The Longest Yard was directed by Robert Aldrich, who specialized in making movies about anti-authoritarians fighting the system.  The scenes of Crewe recruiting and training The Mean Machine are very reminiscent of Aldrich’s best-known movie, The Dirty Dozen.  With its combination of dark humor, graphic violence, rebellious spirit, and Southern-friend melodrama, The Longest Yard is a movie that could only have worked in the 1970s.  The Adam Sandler remake may have made a lot of money at the box office but it still comes nowhere close to matching the original.

For tomorrow’s movie a day, it’s the best film of 2016, which also happens to be about a football player in prison.

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Stage Fright: THE HYPNOTIC EYE (Allied Artists 1960)


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The Hypnotic Eye (1960) Directed by George Blair Shown: Lobby card

Evil hypnotists have been a movie staple since Svengali first mesmerized Trilby in 1911, but THE HYPNOTIC EYE is in a class of its own. This demented little tale is sufficiently creepy enough to overcome its meager budget limitations, and features the Ice Queen of Horror, Allison Hayes, in the pivotal role of Justine, assistant to master trancemaker Desmond.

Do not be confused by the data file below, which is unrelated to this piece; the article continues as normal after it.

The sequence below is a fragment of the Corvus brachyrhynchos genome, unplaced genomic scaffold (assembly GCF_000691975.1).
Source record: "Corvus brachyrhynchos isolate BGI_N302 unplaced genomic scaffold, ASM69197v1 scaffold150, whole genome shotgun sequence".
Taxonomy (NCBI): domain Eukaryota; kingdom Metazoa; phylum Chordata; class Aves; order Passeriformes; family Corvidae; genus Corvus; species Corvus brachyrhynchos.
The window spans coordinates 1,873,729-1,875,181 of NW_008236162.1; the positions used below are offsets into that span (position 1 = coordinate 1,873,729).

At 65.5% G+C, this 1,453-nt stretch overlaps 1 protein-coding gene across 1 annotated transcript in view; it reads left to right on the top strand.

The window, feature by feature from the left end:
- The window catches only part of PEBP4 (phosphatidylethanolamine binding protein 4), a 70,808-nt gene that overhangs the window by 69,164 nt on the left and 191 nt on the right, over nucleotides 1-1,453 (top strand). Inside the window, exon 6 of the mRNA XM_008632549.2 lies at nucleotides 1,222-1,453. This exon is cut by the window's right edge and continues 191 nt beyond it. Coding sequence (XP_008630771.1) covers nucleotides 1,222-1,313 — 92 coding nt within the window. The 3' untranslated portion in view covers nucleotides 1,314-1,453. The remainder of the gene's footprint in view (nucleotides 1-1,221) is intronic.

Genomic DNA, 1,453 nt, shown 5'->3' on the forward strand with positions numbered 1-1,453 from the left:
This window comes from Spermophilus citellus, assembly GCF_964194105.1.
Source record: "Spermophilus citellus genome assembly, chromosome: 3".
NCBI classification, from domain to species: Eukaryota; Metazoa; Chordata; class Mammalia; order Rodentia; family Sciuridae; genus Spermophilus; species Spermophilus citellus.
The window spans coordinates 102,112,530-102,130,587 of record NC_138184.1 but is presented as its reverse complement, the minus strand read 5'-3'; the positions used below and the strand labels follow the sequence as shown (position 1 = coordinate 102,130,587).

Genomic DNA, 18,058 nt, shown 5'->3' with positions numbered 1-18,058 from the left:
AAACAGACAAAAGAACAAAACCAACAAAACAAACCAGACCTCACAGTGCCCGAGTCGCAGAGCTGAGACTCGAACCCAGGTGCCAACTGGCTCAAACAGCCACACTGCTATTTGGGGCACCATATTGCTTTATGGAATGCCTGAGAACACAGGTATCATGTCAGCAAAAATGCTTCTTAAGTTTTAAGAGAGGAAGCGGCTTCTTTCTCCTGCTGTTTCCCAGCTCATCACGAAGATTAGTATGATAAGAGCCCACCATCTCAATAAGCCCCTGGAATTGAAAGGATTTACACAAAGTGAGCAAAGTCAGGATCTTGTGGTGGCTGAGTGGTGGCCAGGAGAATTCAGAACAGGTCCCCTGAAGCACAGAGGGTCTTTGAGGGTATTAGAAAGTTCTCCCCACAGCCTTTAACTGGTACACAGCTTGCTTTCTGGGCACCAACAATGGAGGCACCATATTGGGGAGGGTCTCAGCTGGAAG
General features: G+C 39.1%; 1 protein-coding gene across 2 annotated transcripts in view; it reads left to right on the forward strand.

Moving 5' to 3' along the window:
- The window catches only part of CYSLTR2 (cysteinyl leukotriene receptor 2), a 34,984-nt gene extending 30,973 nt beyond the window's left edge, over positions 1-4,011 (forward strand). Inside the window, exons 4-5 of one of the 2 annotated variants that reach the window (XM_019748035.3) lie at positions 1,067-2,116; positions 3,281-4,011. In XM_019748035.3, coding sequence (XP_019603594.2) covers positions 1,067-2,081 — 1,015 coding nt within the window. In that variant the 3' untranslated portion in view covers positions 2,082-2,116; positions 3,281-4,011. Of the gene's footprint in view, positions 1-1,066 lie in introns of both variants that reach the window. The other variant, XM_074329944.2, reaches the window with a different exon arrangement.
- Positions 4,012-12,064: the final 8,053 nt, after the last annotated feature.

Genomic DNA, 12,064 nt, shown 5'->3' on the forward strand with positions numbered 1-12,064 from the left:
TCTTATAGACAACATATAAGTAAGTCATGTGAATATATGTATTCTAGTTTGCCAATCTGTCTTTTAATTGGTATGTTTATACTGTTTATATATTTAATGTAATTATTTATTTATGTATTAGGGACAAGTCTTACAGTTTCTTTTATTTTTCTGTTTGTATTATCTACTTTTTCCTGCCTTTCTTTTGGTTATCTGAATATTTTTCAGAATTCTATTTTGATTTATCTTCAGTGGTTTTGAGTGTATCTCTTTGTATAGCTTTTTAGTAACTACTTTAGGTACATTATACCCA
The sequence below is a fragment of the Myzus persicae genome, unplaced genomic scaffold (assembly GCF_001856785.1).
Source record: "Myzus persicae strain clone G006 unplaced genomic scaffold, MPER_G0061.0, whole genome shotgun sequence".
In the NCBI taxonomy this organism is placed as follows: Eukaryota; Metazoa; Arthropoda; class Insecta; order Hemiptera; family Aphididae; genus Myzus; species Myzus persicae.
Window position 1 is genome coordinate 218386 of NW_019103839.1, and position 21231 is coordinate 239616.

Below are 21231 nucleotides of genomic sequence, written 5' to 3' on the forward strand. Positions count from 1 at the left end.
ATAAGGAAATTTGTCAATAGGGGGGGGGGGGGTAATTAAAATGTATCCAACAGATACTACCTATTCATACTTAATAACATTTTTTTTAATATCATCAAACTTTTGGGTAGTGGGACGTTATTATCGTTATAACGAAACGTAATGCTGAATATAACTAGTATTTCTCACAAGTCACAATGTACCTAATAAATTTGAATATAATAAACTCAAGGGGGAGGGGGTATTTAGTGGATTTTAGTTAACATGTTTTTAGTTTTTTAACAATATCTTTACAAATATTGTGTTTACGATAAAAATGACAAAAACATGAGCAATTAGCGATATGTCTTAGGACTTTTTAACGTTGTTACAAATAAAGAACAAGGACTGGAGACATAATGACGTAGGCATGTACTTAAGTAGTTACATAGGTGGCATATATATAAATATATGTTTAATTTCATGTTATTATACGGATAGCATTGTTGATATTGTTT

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We start with an opening shot of a woman, thinking she’s washing her hair, sticking her head directly into the flame of a stove pilot. That’ll get your attention! A series of horrible self-mutilations have left a dozen beautiful women disfigured and the police scratching their heads. Detective Dave Kennedy discusses the bizarre cases with police psychologist Phil Hecht: “One of them stuck her face in the blade of an electric fan. Thought it was a vibrator. Another one sliced her face with a straight razor. Thought it was a lipstick brush”.

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Dave’s girlfriend Marcia…